Yesterday, my intern Ellie and I had the honor and privilege of attending a high school health fair geared towards students. What an awesome idea! By having this event, the messages sent to these young people are: 1) You are important enough for the school to devote an entire day to your health and well-being, and 2) There are numerous resources within the community to support your physical, mental/emotional, social, and academic needs – you are not alone. How awesome is that? Kudos to the teacher for organizing this well-attended event.
Sexual health was addressed with booths manned by community services that support HIV/STI testing (Open Door Clinic), pregnancy testing and services (Fox Valley Pregnancy Services), and teen parenting (Teen Parent Connection). Of course, our booth – TeenWorldConfidential – is a resource for medically-accurate sexual health information. Having all of these organizations present communicated to the students that sexual health is an important part of being human, and that the adults in the school care about this aspect of their lives. How cool is that?
While there, I had students answer one of nine questions related to sexual health education. I am still tallying up the outcomes, however I wanted to share one reassuring and inspiring result.
When asked if they felt comfortable talking about sex with their parents, the overwhelming majority answer “yes”! They stated that having a “good relationship” and “open communication” with their parents opened doors to easy discussion. Some stated that parents began the conversation about sex early in their growth and development, therefore talking to parents now is not a big deal.
Of course there were those that felt they could not talk about sex with their parents because either it is “weird” or “awkward” to do so, or their parents are just plain “weird”. (I can relate – my own kids say certain topics are “weird” to talk to me about! Apparently I become “over-interested” in learning about their new boyfriends. (Well, duh! Do you blame me?)….But I digress.)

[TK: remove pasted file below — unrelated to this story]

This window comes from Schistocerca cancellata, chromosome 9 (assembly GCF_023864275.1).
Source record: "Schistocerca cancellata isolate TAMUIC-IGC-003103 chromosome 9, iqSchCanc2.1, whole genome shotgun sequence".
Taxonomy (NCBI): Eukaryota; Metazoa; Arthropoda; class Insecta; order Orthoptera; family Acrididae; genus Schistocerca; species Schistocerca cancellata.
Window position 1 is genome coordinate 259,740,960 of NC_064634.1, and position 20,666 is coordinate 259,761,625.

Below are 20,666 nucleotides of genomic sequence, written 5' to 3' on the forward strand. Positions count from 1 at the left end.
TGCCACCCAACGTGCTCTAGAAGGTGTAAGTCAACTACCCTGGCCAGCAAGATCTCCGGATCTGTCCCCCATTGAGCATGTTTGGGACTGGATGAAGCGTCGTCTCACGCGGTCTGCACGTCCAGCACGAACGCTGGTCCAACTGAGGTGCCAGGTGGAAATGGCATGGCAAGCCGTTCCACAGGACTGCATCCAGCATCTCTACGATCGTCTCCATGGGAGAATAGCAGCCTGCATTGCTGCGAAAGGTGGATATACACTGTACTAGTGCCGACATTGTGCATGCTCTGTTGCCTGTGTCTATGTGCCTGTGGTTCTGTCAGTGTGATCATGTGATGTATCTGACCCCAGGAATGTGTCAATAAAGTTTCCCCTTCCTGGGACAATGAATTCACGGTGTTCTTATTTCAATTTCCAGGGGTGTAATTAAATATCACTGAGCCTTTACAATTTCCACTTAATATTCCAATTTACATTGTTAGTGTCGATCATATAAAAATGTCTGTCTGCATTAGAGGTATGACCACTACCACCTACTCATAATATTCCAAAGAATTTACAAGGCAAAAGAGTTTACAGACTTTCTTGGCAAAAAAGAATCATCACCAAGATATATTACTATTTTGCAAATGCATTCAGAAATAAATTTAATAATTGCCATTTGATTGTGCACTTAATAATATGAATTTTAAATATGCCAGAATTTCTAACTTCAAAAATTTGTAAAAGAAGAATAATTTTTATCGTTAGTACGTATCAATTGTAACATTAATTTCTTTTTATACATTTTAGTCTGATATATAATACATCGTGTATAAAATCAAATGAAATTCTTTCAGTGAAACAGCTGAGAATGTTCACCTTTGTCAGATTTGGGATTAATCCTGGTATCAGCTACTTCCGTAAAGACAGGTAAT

My point is….. parents, guardians, educators, youth supporters…..keep up the good work and keep the conversation going.
Don’t know how to start? You feel “weird” talking about it? Try these starters:
-Ask them what they learned in health class.
-Discuss a current news story. That shouldn’t be too hard – I don’t think a day goes by that there isn’t some sex-related news story being broadcast.
-When watching TV or a movie together, chances are there will be some scene that will relate to sex – use that!
-Arrange for a specific time to sit and talk together. Let them know the topic in advance, however!
Kids are curious – they want to know stuff. But not just about condoms and STI’s – they want to know about the really juicy stuff, too…Relationships. Love. Friendship. Decision-making about sex. Values. Responsibility. Needless to say, it is not a one-time conversation. Just remember to be honest about your feelings, values, and even your knowledge about sex. It is okay to say, “gosh, I’m not sure!” if they ask you a tricky question.
Respecting your child’s thoughts, opinions, and questions will encourage repeated conversation. If they announce they are thinking of becoming sexually active, this is NOT the time to say very loudly “OH MY GOSH! YOU ARE TOO YOUNG!!!”. (But it is okay if you freak-out a little in your head. I know you can’t help it…just don’t let on.) Listen to what they have to say – they are talking to you for guidance, advice, information. Do the best you can. Be human. Be honest. Be respectful. Use some humor. It’s okay to laugh together! But apparently, being “weird” is out.
According to Mayo Clinic, “studies show that teens whose parents talk openly about sex are more responsible in their sexual behavior.” Isn’t that what we want?
And according to the small sample of students who answered my question, “Are you comfortable talking to your parent(s) about sex?”, 69% think it’s really kind of cool to talk about sex with mom and dad.
Just don’t be weird about it.